How to Win the Lottery


The casting of lots to decide fates and distribute material goods has a long record in human history, including several examples from the Bible. But the modern lottery was born in the nineteen-sixties, when a growing awareness of money to be made in gambling collided with a crisis in state funding. Faced with rising population and inflation, swollen social safety nets, and the cost of the Vietnam War, many states found it impossible to balance budgets without raising taxes or cutting services, both unpopular with voters.

Lotteries provided a way to raise funds for public projects without incurring the wrath of tax-averse voters. Some state governments even owned lottery wheels and allowed other organizations to hold drawings on their behalf. Dismissing long-standing ethical objections to gambling, these new advocates argued that people would gamble anyway, so governments might as well collect the profits.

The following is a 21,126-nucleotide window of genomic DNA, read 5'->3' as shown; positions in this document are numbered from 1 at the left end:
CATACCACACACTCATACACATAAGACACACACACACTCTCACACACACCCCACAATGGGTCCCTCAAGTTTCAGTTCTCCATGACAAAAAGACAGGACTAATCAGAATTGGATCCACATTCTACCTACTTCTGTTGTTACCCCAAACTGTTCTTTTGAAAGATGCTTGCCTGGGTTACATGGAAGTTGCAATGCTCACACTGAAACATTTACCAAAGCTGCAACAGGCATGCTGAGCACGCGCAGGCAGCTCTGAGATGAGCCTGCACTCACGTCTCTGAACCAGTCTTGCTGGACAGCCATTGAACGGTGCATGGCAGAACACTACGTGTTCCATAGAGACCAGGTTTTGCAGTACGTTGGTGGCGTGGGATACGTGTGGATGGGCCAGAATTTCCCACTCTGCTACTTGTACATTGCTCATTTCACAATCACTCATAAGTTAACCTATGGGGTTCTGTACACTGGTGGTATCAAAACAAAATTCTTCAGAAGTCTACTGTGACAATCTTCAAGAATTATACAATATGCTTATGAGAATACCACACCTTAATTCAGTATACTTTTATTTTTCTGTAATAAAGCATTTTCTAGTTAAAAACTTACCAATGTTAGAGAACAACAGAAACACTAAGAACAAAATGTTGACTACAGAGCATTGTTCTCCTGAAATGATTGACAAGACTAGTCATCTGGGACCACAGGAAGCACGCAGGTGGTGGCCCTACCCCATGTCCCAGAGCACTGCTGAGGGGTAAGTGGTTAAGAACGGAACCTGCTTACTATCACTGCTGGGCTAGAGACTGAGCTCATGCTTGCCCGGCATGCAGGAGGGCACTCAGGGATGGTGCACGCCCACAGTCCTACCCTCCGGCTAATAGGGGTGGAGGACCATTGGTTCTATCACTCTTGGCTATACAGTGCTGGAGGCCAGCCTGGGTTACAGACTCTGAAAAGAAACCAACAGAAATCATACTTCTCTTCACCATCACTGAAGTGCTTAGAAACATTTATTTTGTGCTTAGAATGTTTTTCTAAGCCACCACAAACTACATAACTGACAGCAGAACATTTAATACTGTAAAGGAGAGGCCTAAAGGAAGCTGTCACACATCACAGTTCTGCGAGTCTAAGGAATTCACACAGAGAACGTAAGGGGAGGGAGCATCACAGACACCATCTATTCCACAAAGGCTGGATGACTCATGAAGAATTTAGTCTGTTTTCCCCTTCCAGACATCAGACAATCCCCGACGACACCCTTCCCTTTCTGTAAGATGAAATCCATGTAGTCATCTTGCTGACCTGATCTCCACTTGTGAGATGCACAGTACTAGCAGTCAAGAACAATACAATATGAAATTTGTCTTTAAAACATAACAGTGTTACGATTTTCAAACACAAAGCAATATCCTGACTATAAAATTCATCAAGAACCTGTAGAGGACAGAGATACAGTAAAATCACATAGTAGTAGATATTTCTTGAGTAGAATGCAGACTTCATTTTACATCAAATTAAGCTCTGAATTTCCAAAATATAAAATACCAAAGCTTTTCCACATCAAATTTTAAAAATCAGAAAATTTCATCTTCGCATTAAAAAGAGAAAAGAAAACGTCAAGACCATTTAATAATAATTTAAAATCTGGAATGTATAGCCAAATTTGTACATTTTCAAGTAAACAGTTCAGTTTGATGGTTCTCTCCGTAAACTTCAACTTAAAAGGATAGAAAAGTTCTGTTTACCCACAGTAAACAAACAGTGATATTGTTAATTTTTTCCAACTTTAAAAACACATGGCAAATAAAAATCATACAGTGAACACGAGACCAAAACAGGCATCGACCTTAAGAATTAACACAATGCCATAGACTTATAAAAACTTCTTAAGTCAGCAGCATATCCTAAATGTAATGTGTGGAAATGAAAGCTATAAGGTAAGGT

But there is a limit to how much money can be won through the lottery, and the odds are stacked against those who play often. Cohen describes how a Michigan couple made $27 million over nine years by purchasing thousands of tickets in bulk to maximize their chances of winning. He also explains how Romanian-born mathematician Stefan Mandel cracked the code to winning, and how his strategy has led to big jackpots for him and others.

To improve your chances of winning, avoid picking numbers that are close together or that end in the same digits. It’s also important to diversify your number selections, as it’s in variety that hidden triumphs lie (and remember that there is no such thing as a “lucky number”).